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Assessing the Quality of Compost Produced from Human Hair and Pet Fur Waste

Composting is an effective waste management alternative that creates a horticultural and agricultural based resource. Globally, large quantities of human hair and pet fur from salons, barber shops, and groomers are disposed of, ultimately ending up in landfills. Thus, incorporating human hair and pet fur into compost is a potential approach for waste diversion. Human hair and pet fur are organic substances that contain nutrients essential for plant growth, have moisture retention properties, and can insulate and stabilize soil. Cumulatively, these properties suggest that hair and fur could be composted to create a valuable product. However, human hair and pet fur also have the capacity to contain heavy metals and/or chemicals from treatments. Accordingly, the purpose of this study was to investigate the feasibility of composting human hair and pet fur as an alternative waste management option without sacrificing compost quality standards or safety. To achieve this, compost piles were created using 25% human hair or pet fur, 40% wood chips, and 35% food waste. Piles were mixed twice weekly and monitored every 5–7 days for proper moisture and temperatures in accordance with industry standards. In-vessel composters were used. Piles cured for 4–8 weeks and the entire composting process lasted 5 months. Samples were composited and tested by the Agricultural Analytical Services Laboratory’s U.S. Composting Council’s Seal of Testing Approval Program at Pennsylvania State University. In this pilot study, high quality composts were created, indicating that waste management industries can potentially utilize human hair and pet fur as feedstocks to create desirable compost for the horticultural and agricultural industries.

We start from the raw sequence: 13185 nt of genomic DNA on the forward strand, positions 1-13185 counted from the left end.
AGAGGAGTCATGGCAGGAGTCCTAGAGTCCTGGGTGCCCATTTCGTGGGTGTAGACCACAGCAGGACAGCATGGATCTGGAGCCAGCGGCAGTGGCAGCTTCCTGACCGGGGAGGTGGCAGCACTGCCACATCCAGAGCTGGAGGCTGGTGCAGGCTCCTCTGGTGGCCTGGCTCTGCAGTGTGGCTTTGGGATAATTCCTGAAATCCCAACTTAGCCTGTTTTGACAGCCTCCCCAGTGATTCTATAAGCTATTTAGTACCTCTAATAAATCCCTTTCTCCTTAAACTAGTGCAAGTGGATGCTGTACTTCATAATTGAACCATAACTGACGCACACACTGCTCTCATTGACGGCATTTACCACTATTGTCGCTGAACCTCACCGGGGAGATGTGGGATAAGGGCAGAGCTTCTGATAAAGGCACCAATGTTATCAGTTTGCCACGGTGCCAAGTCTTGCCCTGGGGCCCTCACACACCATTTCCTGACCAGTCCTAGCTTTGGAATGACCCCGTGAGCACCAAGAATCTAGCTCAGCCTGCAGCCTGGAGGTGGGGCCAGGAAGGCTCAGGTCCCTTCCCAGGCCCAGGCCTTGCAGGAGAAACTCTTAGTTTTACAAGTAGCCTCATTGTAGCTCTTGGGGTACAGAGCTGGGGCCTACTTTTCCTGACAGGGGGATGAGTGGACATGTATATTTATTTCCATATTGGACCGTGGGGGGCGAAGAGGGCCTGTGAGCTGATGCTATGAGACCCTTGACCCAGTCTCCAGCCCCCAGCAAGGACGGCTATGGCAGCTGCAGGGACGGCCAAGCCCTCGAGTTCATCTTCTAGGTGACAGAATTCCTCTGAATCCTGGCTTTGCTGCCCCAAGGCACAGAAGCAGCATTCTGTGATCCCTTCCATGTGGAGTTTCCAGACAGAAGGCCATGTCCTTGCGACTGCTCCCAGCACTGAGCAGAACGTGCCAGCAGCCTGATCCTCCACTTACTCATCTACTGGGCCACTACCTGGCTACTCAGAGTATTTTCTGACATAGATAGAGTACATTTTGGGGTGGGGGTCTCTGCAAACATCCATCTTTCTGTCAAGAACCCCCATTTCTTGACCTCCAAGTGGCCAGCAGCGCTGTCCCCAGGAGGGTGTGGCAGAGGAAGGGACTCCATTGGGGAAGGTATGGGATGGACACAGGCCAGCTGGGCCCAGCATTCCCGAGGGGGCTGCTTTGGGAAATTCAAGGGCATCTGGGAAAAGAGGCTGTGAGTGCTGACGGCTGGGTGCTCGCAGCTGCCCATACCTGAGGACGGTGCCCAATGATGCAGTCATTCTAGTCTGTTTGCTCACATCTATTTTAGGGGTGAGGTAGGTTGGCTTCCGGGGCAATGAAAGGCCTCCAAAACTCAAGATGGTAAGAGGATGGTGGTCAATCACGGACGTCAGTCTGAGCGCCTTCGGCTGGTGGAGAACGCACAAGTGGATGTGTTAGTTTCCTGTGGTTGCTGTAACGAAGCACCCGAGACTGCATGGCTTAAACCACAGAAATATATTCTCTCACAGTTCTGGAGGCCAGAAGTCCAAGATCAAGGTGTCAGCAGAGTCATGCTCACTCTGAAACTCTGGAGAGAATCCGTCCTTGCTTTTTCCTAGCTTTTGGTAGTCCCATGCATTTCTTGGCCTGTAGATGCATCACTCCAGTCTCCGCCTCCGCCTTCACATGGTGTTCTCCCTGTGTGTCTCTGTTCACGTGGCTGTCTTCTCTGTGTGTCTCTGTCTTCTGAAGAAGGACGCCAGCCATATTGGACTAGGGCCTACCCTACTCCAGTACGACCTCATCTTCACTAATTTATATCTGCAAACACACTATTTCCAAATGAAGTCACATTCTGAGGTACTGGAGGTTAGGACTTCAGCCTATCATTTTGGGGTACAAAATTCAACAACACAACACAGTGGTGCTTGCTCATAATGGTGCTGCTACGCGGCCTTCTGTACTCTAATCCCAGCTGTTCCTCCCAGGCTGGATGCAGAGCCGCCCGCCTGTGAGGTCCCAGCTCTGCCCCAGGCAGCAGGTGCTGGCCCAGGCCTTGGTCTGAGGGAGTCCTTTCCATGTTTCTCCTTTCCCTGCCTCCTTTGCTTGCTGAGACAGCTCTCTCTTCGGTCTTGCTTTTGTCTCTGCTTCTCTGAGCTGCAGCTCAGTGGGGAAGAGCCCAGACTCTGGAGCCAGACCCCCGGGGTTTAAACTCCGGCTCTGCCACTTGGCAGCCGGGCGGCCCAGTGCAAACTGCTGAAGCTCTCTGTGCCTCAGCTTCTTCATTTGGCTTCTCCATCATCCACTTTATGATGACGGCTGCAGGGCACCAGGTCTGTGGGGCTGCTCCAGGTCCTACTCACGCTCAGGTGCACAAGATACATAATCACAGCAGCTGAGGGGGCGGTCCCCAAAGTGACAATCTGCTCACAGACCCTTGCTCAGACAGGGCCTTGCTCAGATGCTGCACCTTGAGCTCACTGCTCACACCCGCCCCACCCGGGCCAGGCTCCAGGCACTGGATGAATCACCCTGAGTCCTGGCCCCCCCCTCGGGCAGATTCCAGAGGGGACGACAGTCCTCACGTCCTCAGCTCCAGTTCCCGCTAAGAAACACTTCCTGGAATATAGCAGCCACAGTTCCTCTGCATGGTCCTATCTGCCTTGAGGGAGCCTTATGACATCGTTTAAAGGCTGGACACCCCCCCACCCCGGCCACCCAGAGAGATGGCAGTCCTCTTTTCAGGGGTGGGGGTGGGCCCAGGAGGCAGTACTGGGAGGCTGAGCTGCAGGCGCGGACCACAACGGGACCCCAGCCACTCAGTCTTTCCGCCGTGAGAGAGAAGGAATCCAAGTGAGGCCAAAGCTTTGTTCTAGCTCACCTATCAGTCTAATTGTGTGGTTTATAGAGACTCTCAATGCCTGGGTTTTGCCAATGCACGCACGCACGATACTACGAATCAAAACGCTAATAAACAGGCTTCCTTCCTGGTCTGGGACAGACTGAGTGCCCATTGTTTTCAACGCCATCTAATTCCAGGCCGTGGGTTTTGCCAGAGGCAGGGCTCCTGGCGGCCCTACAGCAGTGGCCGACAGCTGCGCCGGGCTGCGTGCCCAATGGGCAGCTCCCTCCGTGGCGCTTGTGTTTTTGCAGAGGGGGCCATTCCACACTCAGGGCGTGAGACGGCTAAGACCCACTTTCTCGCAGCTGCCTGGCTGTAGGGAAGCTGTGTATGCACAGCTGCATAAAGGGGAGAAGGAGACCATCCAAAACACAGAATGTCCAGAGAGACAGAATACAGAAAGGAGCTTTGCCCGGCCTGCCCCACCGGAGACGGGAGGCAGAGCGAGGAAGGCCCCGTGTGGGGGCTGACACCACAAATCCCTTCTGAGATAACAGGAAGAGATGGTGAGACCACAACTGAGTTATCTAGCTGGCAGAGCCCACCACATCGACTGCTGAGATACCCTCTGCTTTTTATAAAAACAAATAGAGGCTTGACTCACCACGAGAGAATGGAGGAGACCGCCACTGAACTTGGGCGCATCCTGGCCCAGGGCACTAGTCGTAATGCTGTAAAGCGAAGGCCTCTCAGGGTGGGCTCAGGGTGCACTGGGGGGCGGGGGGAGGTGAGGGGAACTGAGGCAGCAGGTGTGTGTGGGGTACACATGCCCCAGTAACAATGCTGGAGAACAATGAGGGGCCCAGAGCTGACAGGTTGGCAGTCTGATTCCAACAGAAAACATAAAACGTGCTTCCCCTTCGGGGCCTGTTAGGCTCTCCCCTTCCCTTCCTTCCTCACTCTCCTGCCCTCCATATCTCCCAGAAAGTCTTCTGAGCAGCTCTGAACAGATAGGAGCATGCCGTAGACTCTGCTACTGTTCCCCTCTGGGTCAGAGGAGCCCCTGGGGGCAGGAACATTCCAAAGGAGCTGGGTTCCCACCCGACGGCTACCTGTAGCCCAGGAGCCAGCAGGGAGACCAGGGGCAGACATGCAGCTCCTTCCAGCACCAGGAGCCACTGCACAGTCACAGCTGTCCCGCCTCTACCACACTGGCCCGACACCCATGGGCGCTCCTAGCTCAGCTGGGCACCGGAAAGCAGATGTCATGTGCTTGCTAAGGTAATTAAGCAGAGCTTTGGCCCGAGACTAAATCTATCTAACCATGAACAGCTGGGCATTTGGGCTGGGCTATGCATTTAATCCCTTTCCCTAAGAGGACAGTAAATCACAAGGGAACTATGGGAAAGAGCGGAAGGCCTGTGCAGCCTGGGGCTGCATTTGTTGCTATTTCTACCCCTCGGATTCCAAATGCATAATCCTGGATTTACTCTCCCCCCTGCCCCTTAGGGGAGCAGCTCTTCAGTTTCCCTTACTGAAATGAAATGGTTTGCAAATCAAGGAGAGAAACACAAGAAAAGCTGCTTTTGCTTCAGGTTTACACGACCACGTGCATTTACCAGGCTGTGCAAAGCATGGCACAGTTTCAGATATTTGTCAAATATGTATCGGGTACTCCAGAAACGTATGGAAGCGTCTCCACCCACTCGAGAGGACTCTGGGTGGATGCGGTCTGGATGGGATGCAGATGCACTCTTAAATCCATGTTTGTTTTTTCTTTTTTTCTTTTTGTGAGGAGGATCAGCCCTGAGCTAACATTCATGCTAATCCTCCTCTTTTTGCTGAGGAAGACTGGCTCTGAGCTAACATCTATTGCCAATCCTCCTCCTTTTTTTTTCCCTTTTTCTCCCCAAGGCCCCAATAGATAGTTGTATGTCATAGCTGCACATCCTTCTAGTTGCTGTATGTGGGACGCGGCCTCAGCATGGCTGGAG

Effect of Coffee Pulp Compost and P Fertilizer on Yield and Yield Components of Maize (Zea mays L.) in Gedeo Zone, Southern Ethiopia

Agricultural waste utilization in the form of compost is a sustainable alternative to fertilizer for increasing crop yield in smallholder farms. A study was conducted to investigate the effect of coffee pulp (CP) compost, phosphorus (P) fertilizer, and their combination on yield and yield components of maize in the Gedeo Zone, Southern Ethiopia, under rainfed conditions using maize variety BH140 as a test crop. The treatments consisted of four CP compost levels (0, 2.5, 5 and 7.5 t/ha) and four P levels (0, 10, 20 and 30 kg/ha) laid out in a factorial arrangement using a randomized complete block design with three replications. The analysis of variance revealed that there were significant (p ≤ 0.05) differences among the different levels of CP compost on tasseling date, ear length, 1000 seed weight, grain yield, biomass production, and harvest index of maize. P application had also a significant (p ≤ 0.05) effect on all measured yield components and final grain yield. Sole application of CP at the rate of 2.5 t/ha increased maize grain yield by 19% compared to control plots. Integration of CP compost at the rate of 2.5 t/ha with 30 and 20 kg P/ha increased maize grain yields by 63 and 60.85% compared to control plots, respectively. Thus, the integration of compost at the rate of 2.5 t/ha with 20 kg P/ha could be recommended for maximum grain yield. Farmers who cannot afford fertilizer would be encouraged to use CP compost at the rate of 2.5 t/ha.